Quorum sensing can be repurposed to promote information transfer between bacteria in the mammalian gut
CitationKim, Suhyun. 2019. Quorum sensing can be repurposed to promote information transfer between bacteria in the mammalian gut. Doctoral dissertation, Harvard University, Graduate School of Arts & Sciences.
AbstractThe gut microbiome is intricately involved with establishing and maintaining the health of the host. Engineering of gut microbes aims to add new functions and expand the scope of control over the gut microbiome. To create systems that can perform increasingly complex tasks in the gut, it is necessary to first harness the ability of the bacteria to communicate in the gut environment. Interestingly, acyl-homoserine lactone (acyl-HSL)-mediated Gram-negative bacterial quorum sensing, a widely-used mode of inter-cellular signaling system in nature, has not been identified in normal healthy mammalian gut. It remains unknown whether the gut bacteria that do not natively use quorum sensing can be engineered to successfully signal to other bacteria using acyl-HSLs in the gut despite the inherent challenges imposed by this complex environment. Here, I repurposed quorum sensing to create an information transfer system between native gut Escherichia coli and attenuated Salmonella enterica serovar Typhimurium. Specifically, I functionalized one species with inducible signal production and the other with signal detection and recording using genomically integrated circuits. The information transfer system demonstrated successful intra-and inter-species signaling in the murine gut. This study provides a basis for further understanding of inter-bacterial interactions in an otherwise hard-to-study environment as well as a basis for further investigation of the potential of acyl-HSLs as inter-cellular signaling molecules of engineered gut consortia.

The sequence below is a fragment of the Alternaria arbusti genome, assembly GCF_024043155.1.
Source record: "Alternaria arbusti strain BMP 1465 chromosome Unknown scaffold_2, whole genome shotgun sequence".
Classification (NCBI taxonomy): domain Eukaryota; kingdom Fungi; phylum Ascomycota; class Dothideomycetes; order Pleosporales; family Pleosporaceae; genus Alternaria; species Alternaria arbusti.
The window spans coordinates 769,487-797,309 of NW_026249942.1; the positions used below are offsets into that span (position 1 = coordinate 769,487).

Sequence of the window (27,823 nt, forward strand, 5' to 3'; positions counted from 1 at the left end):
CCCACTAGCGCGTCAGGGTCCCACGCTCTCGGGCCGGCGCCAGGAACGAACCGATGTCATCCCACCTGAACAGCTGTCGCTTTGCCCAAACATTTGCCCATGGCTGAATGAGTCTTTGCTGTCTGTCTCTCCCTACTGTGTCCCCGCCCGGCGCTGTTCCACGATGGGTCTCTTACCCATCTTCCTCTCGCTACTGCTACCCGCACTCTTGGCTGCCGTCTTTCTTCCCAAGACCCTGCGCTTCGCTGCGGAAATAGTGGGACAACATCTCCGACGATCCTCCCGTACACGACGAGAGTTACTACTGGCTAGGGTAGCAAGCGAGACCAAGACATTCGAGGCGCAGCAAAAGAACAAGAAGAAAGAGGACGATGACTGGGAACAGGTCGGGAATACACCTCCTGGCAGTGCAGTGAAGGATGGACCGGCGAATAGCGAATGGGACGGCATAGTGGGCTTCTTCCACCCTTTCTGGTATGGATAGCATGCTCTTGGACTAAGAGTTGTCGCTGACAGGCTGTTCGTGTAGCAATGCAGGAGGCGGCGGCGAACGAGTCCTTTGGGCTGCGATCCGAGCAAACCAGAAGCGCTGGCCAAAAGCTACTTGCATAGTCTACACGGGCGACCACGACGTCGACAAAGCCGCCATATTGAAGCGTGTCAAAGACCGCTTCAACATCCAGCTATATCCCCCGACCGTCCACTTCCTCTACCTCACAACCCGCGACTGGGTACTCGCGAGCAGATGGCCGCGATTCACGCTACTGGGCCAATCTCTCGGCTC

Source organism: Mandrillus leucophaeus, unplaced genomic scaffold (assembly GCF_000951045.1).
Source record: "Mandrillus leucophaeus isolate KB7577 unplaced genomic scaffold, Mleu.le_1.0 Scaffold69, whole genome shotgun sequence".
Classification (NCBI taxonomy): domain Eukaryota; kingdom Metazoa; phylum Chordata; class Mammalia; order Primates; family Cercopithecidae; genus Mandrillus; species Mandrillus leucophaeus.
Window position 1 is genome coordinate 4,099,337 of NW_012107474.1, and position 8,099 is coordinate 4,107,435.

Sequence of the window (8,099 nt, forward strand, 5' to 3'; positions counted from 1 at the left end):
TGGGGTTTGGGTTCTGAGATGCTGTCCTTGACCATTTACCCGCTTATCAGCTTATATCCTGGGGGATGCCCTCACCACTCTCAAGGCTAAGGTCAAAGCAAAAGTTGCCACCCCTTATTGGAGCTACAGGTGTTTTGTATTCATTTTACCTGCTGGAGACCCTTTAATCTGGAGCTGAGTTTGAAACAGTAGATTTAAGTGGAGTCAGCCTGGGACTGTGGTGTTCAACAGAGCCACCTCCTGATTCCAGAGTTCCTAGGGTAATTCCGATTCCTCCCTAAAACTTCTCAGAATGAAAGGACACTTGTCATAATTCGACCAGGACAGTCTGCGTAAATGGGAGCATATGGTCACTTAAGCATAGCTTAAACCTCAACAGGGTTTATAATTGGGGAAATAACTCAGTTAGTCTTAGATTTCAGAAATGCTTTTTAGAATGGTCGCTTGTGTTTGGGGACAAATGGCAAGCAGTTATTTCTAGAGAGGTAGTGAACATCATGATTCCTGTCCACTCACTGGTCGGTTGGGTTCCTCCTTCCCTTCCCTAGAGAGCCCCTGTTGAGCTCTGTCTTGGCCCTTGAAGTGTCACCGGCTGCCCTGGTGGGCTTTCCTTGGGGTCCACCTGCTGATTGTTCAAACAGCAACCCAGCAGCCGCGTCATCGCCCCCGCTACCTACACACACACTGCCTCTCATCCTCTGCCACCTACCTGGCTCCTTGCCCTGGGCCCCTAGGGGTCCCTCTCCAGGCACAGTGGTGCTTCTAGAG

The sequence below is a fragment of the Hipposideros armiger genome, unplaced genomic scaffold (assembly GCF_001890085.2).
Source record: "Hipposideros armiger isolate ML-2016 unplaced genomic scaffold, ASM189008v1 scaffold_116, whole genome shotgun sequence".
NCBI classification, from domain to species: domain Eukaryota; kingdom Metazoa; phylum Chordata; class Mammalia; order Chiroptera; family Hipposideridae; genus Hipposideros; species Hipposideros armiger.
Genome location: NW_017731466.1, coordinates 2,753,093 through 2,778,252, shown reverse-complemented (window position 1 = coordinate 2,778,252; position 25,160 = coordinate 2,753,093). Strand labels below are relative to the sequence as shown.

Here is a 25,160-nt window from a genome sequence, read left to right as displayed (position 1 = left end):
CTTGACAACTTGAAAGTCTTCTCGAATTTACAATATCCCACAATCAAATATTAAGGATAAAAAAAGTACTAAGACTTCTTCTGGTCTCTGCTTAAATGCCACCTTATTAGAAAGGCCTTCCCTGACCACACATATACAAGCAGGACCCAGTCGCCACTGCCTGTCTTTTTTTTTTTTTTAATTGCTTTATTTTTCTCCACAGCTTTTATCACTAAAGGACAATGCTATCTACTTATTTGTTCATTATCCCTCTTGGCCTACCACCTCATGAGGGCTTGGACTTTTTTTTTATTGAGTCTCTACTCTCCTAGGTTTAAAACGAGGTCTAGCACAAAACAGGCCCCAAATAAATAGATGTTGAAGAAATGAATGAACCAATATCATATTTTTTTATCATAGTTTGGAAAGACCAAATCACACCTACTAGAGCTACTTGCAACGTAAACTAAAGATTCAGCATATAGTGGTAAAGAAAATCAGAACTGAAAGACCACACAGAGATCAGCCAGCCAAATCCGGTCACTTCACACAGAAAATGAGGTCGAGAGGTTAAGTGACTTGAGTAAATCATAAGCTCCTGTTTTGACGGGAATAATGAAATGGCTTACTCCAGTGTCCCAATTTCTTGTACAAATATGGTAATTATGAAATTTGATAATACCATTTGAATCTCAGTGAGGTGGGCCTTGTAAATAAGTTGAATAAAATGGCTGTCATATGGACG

Citable link to this pagehttp://nrs.harvard.edu/urn-3:HUL.InstRepos:42029725
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